News and Media
Visiting professor Justin Emeka sets Macbeth against post-Civil War wreckage
Sep. 27, 2010
In Oberlin’s first mainstage play of the 2010-11 season, Emeka, a visiting professor of theater, reinterprets Shakespeare’s iconic power play by relocating the story to a time and place in America’s history when the war-ravaged nation was divided and faced with the task of rebuilding. By setting the classic text in Reconstruction-era tragedy, Emeka inserts African American culture and highlights racial and class struggles to lend new meaning to the themes of power and revenge.
“I use the cultural distinctions that were happening at the time, and are still happening today, to help us understand the relationships of the play,” Emeka says. “While it’s become more common for directors to use a certain location or time in history to adapt Shakespeare’s plays, the reference I’m using and the way I’m telling Macbeth is completely unique. The way I’m incorporating African culture, African American culture, and the convergence of northern and southern cultures has not likely been seen before.”
Emeka says the production stays true to Shakespeare’s text and the poetry of the language. With a multiracial cast and elements of West African mysticism, Emeka has been careful to reveal Macbeth in a way that is accessible without rewriting the play.
In Emeka’s production, Macbeth (Tip Scarry ’11) is a northern general recently married to a southern plantation owner (Lauren Friedlander ’11). Her insatiable desire for revenge and power drives Macbeth to conspire against northern liberal King Duncan—similar to Abraham Lincoln—played by guest artist Matthew Wright, an Equity actor and chair of the theater and dance department. Macbeth also turns his wrath upon Banquo (Ralph Johnson ’12), a northern black freedman who remained a steadfast soldier and comrade throughout the war.
The three witches, prophesiers of Macbeth’s rise and fall, are former slaves whose rites stylistically echo Yoruba traditions from West Africa. The witches’ mysticism involves possession and communication with the spirit world. The process by which they look into the future is told through chants, songs, and dance accompanied by rhythm and drums.
Emeka says the characters’ actions are motivated by how far they’re willing to go in the name of their country.
“Macbeth’s murders and Lady Macbeth’s ambitions are all done in the name of country,” Emeka says. “This play is a lot about rebuilding a country that has been divided. Macbeth is similar to union general William Tecumseh Sherman, and Lady Macbeth is a southern belle who has fallen in love with this powerful general but hates the north. I’m not interested in seeing Macbeth and Lady Macbeth as just evil people doing what they’re doing because they’re bad. You’ve got to humanize them and give them a real struggle.”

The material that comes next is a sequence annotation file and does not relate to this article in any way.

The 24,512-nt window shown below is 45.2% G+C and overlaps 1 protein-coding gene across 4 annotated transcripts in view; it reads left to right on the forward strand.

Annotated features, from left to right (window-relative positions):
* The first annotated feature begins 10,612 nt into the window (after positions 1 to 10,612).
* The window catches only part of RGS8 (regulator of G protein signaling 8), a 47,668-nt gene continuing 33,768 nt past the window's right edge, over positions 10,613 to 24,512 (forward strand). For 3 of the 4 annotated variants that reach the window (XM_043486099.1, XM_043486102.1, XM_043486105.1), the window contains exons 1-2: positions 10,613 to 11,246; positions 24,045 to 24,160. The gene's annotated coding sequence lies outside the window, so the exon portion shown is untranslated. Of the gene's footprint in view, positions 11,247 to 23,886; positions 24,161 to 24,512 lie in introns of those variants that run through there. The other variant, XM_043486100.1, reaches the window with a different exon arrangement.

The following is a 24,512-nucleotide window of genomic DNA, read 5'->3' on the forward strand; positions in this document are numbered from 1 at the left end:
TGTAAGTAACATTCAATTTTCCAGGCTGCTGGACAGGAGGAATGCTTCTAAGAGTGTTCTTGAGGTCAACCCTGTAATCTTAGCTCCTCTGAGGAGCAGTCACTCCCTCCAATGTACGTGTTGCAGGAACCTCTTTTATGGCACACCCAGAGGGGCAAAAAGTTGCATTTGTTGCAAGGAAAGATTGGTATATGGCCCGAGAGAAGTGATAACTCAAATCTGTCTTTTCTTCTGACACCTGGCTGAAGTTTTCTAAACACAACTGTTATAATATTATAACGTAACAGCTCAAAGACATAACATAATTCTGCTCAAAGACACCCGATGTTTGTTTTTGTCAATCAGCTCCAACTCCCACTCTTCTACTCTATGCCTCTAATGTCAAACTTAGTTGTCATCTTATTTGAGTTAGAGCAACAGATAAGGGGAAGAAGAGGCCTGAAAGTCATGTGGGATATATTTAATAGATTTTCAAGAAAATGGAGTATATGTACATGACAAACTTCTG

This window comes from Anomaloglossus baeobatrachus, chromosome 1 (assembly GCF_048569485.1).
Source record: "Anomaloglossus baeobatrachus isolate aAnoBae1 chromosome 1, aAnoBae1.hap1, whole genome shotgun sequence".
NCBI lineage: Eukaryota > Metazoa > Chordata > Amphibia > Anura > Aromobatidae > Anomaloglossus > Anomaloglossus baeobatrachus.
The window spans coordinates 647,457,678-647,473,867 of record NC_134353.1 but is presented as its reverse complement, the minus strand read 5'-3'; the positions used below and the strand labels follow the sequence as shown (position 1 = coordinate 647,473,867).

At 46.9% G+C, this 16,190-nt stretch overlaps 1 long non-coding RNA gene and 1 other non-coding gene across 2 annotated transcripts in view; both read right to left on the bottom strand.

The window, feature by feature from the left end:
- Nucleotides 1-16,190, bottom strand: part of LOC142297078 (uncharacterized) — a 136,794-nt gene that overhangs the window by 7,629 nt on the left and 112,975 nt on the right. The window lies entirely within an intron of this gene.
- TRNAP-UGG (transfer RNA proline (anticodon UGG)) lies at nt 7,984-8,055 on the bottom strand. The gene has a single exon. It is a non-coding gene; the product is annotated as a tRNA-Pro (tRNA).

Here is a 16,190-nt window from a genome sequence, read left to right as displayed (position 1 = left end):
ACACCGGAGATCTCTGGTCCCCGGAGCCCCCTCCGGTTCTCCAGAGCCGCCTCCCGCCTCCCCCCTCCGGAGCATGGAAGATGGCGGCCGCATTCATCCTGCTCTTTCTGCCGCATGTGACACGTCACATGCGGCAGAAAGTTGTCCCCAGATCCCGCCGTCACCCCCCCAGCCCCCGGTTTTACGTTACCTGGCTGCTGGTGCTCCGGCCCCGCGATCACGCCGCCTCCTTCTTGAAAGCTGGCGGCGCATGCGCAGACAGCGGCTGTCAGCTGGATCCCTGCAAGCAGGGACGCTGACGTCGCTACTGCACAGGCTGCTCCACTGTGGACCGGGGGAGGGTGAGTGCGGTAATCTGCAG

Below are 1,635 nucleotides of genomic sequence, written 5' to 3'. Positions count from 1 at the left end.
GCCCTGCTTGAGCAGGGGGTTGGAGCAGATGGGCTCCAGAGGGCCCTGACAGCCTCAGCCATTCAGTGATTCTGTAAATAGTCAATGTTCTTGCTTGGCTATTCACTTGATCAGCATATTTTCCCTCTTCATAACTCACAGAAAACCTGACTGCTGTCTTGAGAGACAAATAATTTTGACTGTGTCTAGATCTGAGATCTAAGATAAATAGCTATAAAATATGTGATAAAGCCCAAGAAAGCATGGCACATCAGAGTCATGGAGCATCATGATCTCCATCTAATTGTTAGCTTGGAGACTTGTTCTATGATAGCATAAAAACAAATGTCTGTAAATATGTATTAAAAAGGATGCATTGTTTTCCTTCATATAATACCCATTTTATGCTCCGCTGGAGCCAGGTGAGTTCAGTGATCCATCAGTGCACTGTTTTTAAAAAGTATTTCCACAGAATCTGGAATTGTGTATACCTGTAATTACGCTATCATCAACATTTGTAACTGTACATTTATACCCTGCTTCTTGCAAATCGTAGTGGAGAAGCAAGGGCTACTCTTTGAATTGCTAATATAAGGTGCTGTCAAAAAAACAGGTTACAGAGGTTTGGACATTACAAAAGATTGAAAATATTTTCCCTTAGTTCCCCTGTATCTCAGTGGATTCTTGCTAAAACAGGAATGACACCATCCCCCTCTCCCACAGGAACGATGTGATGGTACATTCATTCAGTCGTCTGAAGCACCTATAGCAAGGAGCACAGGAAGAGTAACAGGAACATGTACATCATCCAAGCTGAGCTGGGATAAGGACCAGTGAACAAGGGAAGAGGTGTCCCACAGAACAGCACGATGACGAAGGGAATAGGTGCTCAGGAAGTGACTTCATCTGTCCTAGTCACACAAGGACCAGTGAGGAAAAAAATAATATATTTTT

The cast in Emeka’s Macbeth illustrates the racial dynamics of America in the mid-1800s, which was largely defined by black and white, and slave and free.
“One of my inspirations behind doing this kind of work is the challenge of incorporating non-white actors into classic texts that are traditionally done by white actors,” Emeka says. “The notion of ‘color-blind casting’ was seen as a progressive because the stage was exclusively white for such a long time. I feel like we’re beyond that now. I’m very conscious about the racial aspect of whom I’m casting. I try to incorporate the race and culture into that character and into the world of the play.”
Emeka believes that inserting different cultures and experiences can help the audience understand plays in new ways. His groundbreaking vision led to 2008’s Death of a Salesman, featuring Avery Brooks ’70, which lent new meaning to Willie Loman’s struggle through the social and professional confines of a racially divided culture.
“I think there’s this feeling of compromise of quality or story by bringing in people of color,” he says. “Actually, by incorporating people of color and different cultural experiences into the telling of this story, the play becomes revealed in a very powerful and exciting way. I’ve changed very little of the text. The concept serves Shakespeare rather than Shakespeare serving my idea.”
Emeka’s concept will be a topic of study in Shakespeare courses taught by English professor Nick Jones.
“This is the perfect chance to enable us to talk about different period staging,” says Jones, who teaches Shakespeare through Film (English 107) and Shakespeare Re-mediated, a senior seminar. “I’ll have both classes see Emeka’s production and contrast it with a 1970s-era film adaption of Macbeth that we’ll watch.”
Jones says he’s not aware of a similar staging of the play in professional theater.
“Finding different settings for Shakespeare’s texts has become an interesting practice in theater,” Jones says. “Famously, Peter Brook’s production of A Midsummer Night’s Dream in the early ’70s was staged with circus elements. I have seen Troilus and Cressida (a lesser known Shakespeare tragedy set during the Trojan war) put in Civil War setting. I’ve seen Macbeth in modern contexts, but in the Civil War — maybe not.
“You can’t pass up the opportunity for students to see live theater with their colleagues performing. It should open up a lot of good discussion.”
Emeka says he’s grateful that Oberlin provides an ideal environment for creating experimental theater.
“I really want to take advantage of that potential and celebrate it with the audience,” Emeka says. “American theater has a tough time because it’s all about building an audience and selling tickets in competition with TV and film. There’s this epic struggle—how do we profit—in an industry that can’t compete. The college setting is a prime place to create extraordinary theater because it’s not driven by profitability.”